ABOUT A THIRD OF THE CLASS WILL COME FROM THE FINANCIAL SECTOR
The school did not disclose either its acceptance rate, which last year was 23.1%, nor did it report yield–the percentage of admitted students who enrolled in the class which was 63% in 2019.
The largest group of students will come from the world of finance, representing about a third of the new cohort. Some 14% will arrive with a background in private equity and venture capital with an equal percentage from financial services.About 3% of the class worked in investment banking, while 2% come from investment management (see chart below).
Consultants will make up 23% of the incoming MBA class, while 10% will come from the technology industry and another 10% from non-profit and government jobs. Students with backgrounds in healthcare will represent 5% of the class, while those from the energy sector will make up 3%.
A NEW RECORD FOR STUDENTS WHO IDENTIFY AS LGBTQ+
The school also said it will enroll this fall the highest percentage of students who identify as LGBTQ+, at 7%. The school said that Black/African Americans will account for 8% of the incoming class, a 20% decline from the 10% a year-earlier, while Hispanic/Latinx students will make up 7%, one percentage point higher than last year. One in five students in the new cohort will be Asian American, while 28% identify as white (see chart below).
The mix of students changed in other ways as well. The percentage of new MBA students coming from the humanities rose slightly to 39% from 38%, while those with STEM undergraduate majors jumped to 33% of the class, up from 28% last year. Students who had majored in business fell to 27%, from 34% a year earlier.
LAST YEAR THE RACE TOWARD GENDER PARITY AT BUSINESS SCHOOLS REACHED A PLATEAU
The school noted that its achievement is the result of a years-long effort to promote Diversity, Equity and Inclusion (DEI) throughout Wharton which is led by Dean James and Deputy Dean Nancy Rothbard.
Wharton had fallen behind in what has been a race toward gender parity at business schools in a year when progress for women encountered something of a plateau: Even as the pandemic threatens to roll back women’s economic progress writ large, more women showed concern about returning to school, stalling the steady progress women have seen in growing their numbers in graduate business education.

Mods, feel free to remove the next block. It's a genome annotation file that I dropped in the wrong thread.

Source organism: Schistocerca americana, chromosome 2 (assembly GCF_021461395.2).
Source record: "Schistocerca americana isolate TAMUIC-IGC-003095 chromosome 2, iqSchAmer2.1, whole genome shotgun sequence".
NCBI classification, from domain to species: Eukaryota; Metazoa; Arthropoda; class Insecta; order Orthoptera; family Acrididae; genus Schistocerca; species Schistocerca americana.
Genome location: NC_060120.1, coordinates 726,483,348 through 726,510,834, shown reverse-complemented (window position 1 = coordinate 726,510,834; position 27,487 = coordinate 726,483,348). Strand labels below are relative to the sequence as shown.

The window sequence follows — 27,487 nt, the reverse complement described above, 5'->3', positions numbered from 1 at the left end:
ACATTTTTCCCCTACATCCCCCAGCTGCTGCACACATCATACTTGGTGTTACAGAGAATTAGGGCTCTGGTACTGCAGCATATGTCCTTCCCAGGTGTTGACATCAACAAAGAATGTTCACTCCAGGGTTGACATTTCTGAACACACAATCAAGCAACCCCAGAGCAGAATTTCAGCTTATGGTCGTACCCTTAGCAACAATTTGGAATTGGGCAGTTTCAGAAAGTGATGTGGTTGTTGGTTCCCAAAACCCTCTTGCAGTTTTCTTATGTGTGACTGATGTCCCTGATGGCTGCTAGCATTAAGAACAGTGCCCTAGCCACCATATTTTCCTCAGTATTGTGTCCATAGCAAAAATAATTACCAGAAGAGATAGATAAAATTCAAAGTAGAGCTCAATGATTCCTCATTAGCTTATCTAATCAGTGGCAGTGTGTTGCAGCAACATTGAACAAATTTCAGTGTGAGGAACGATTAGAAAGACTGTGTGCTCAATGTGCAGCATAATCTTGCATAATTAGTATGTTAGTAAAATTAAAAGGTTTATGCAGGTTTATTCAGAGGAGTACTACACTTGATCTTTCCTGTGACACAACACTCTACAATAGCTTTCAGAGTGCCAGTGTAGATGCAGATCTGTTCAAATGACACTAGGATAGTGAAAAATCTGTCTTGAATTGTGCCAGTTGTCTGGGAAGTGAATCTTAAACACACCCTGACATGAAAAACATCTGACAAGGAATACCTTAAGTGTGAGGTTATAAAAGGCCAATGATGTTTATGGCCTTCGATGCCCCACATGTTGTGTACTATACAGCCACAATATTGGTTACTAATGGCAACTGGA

The percentage of women enrolled in business school overall held its ground last year — or spun its wheels, depending on your perspective. According to the Forté Foundation, a nonprofit focused on gender parity in business and business schools, more schools than ever have 40% or more women in their full-time MBA, but even as B-school applications soared overall, there was no corresponding increase in women’s apps. In the Poets&Quants top 25 — many but not all of which are Forté member schools — more than half reached the 40% threshold this fall, but that is the same as last year and 2018.
Last year, 22 Forté schools – or more than four in 10 – reported 40% or more women enrolled in 2020, up from 19 schools last year and 12 schools five years ago. A decade ago, that number was one. Additionally, a record eight schools reported women’s enrollment at 45% or higher, up from three schools last year and none five years ago. Among those schools are George Washington University, Oxford University Saïd Business School, Washington University in St. Louis Olin Business School, the University of Maryland Smith School of Business, the University of Virginia Darden School of Business, Arizona State University Carey School of Business, and — leading all Forté schools and those in P&Q‘s top 25 — Dartmouth College’s Tuck School of Business, which reached the precipice of parity with 49% women in its Class of 2022.
And in the recent past, several prominent schools have reached the milestone of enrolling a class with more women than men. The University of Southern California’s Marshall School of Business enrolled a class comprised of 52% women in 2018. A year later, Washington University’s Olin Business School in St. Louis got close with 49% of enrolled students women, just like Dartmouth Tuck’s cohort last year.